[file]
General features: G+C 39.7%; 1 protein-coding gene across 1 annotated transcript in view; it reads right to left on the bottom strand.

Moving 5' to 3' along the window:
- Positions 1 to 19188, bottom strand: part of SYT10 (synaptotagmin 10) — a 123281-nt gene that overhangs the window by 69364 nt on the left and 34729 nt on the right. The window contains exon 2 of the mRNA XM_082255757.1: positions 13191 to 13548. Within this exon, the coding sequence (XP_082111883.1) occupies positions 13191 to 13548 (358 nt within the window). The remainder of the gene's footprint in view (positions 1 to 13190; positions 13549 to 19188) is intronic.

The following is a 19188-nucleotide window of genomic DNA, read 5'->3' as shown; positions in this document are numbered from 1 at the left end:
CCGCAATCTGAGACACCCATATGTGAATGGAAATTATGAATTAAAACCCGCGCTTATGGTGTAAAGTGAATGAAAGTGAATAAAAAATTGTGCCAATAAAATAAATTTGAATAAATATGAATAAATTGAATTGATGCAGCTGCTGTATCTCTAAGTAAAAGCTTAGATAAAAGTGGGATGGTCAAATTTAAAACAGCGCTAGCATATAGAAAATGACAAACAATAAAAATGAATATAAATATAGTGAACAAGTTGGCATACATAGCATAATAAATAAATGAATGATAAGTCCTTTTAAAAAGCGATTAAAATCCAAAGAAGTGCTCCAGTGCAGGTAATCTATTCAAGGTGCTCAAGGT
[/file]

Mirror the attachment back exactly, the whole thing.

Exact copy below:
General features: G+C 39.7%; 1 protein-coding gene across 1 annotated transcript in view; it reads right to left on the bottom strand.

Moving 5' to 3' along the window:
- Positions 1 to 19188, bottom strand: part of SYT10 (synaptotagmin 10) — a 123281-nt gene that overhangs the window by 69364 nt on the left and 34729 nt on the right. The window contains exon 2 of the mRNA XM_082255757.1: positions 13191 to 13548. Within this exon, the coding sequence (XP_082111883.1) occupies positions 13191 to 13548 (358 nt within the window). The remainder of the gene's footprint in view (positions 1 to 13190; positions 13549 to 19188) is intronic.

The following is a 19188-nucleotide window of genomic DNA, read 5'->3' as shown; positions in this document are numbered from 1 at the left end:
CCGCAATCTGAGACACCCATATGTGAATGGAAATTATGAATTAAAACCCGCGCTTATGGTGTAAAGTGAATGAAAGTGAATAAAAAATTGTGCCAATAAAATAAATTTGAATAAATATGAATAAATTGAATTGATGCAGCTGCTGTATCTCTAAGTAAAAGCTTAGATAAAAGTGGGATGGTCAAATTTAAAACAGCGCTAGCATATAGAAAATGACAAACAATAAAAATGAATATAAATATAGTGAACAAGTTGGCATACATAGCATAATAAATAAATGAATGATAAGTCCTTTTAAAAAGCGATTAAAATCCAAAGAAGTGCTCCAGTGCAGGTAATCTATTCAAGGTGCTCAAGGT